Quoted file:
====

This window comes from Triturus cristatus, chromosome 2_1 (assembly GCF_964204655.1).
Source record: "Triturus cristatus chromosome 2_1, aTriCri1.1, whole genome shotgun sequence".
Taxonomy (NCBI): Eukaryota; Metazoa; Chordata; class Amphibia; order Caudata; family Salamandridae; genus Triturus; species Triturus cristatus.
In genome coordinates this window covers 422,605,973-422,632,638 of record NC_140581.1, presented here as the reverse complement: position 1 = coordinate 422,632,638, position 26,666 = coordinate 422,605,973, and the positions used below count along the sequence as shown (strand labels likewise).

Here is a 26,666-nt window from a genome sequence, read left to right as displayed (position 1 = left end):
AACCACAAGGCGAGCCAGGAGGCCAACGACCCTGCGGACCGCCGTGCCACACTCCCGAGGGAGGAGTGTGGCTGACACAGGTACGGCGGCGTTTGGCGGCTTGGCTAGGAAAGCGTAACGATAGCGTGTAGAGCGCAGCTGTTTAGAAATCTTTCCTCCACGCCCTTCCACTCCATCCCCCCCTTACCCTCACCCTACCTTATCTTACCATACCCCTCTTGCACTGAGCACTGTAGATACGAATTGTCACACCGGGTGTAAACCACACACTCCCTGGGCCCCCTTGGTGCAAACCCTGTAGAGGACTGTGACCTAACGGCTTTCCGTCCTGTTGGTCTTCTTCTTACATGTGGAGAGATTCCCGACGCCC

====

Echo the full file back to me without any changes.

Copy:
This window comes from Triturus cristatus, chromosome 2_1 (assembly GCF_964204655.1).
Source record: "Triturus cristatus chromosome 2_1, aTriCri1.1, whole genome shotgun sequence".
Taxonomy (NCBI): Eukaryota; Metazoa; Chordata; class Amphibia; order Caudata; family Salamandridae; genus Triturus; species Triturus cristatus.
In genome coordinates this window covers 422,605,973-422,632,638 of record NC_140581.1, presented here as the reverse complement: position 1 = coordinate 422,632,638, position 26,666 = coordinate 422,605,973, and the positions used below count along the sequence as shown (strand labels likewise).

Here is a 26,666-nt window from a genome sequence, read left to right as displayed (position 1 = left end):
AACCACAAGGCGAGCCAGGAGGCCAACGACCCTGCGGACCGCCGTGCCACACTCCCGAGGGAGGAGTGTGGCTGACACAGGTACGGCGGCGTTTGGCGGCTTGGCTAGGAAAGCGTAACGATAGCGTGTAGAGCGCAGCTGTTTAGAAATCTTTCCTCCACGCCCTTCCACTCCATCCCCCCCTTACCCTCACCCTACCTTATCTTACCATACCCCTCTTGCACTGAGCACTGTAGATACGAATTGTCACACCGGGTGTAAACCACACACTCCCTGGGCCCCCTTGGTGCAAACCCTGTAGAGGACTGTGACCTAACGGCTTTCCGTCCTGTTGGTCTTCTTCTTACATGTGGAGAGATTCCCGACGCCC